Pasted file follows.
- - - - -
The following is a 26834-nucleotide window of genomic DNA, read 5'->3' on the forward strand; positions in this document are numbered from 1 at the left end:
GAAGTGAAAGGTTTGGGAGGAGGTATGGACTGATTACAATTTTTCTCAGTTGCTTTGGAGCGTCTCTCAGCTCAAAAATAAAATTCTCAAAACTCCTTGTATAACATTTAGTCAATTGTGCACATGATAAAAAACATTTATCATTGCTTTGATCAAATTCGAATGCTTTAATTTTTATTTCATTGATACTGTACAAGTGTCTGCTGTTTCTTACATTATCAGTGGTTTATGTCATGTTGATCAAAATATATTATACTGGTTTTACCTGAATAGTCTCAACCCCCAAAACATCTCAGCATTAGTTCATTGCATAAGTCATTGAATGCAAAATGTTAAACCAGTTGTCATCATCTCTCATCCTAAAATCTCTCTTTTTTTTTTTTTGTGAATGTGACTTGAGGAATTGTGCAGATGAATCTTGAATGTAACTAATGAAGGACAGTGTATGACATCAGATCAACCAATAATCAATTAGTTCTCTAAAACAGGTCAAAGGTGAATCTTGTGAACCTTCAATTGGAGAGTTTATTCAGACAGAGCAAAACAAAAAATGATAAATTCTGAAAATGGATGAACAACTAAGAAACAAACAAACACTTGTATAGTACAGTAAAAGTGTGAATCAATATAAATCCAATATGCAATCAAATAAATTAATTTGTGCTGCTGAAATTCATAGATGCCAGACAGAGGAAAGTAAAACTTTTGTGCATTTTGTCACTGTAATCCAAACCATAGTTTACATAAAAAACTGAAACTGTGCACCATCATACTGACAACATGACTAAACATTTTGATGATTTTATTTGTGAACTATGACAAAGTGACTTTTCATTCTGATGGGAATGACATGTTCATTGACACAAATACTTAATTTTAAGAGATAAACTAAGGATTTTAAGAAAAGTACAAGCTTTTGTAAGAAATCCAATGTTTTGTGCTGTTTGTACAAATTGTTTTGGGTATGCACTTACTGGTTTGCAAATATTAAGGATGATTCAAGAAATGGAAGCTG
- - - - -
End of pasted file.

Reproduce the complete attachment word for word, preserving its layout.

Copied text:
The following is a 26834-nucleotide window of genomic DNA, read 5'->3' on the forward strand; positions in this document are numbered from 1 at the left end:
GAAGTGAAAGGTTTGGGAGGAGGTATGGACTGATTACAATTTTTCTCAGTTGCTTTGGAGCGTCTCTCAGCTCAAAAATAAAATTCTCAAAACTCCTTGTATAACATTTAGTCAATTGTGCACATGATAAAAAACATTTATCATTGCTTTGATCAAATTCGAATGCTTTAATTTTTATTTCATTGATACTGTACAAGTGTCTGCTGTTTCTTACATTATCAGTGGTTTATGTCATGTTGATCAAAATATATTATACTGGTTTTACCTGAATAGTCTCAACCCCCAAAACATCTCAGCATTAGTTCATTGCATAAGTCATTGAATGCAAAATGTTAAACCAGTTGTCATCATCTCTCATCCTAAAATCTCTCTTTTTTTTTTTTTGTGAATGTGACTTGAGGAATTGTGCAGATGAATCTTGAATGTAACTAATGAAGGACAGTGTATGACATCAGATCAACCAATAATCAATTAGTTCTCTAAAACAGGTCAAAGGTGAATCTTGTGAACCTTCAATTGGAGAGTTTATTCAGACAGAGCAAAACAAAAAATGATAAATTCTGAAAATGGATGAACAACTAAGAAACAAACAAACACTTGTATAGTACAGTAAAAGTGTGAATCAATATAAATCCAATATGCAATCAAATAAATTAATTTGTGCTGCTGAAATTCATAGATGCCAGACAGAGGAAAGTAAAACTTTTGTGCATTTTGTCACTGTAATCCAAACCATAGTTTACATAAAAAACTGAAACTGTGCACCATCATACTGACAACATGACTAAACATTTTGATGATTTTATTTGTGAACTATGACAAAGTGACTTTTCATTCTGATGGGAATGACATGTTCATTGACACAAATACTTAATTTTAAGAGATAAACTAAGGATTTTAAGAAAAGTACAAGCTTTTGTAAGAAATCCAATGTTTTGTGCTGTTTGTACAAATTGTTTTGGGTATGCACTTACTGGTTTGCAAATATTAAGGATGATTCAAGAAATGGAAGCTG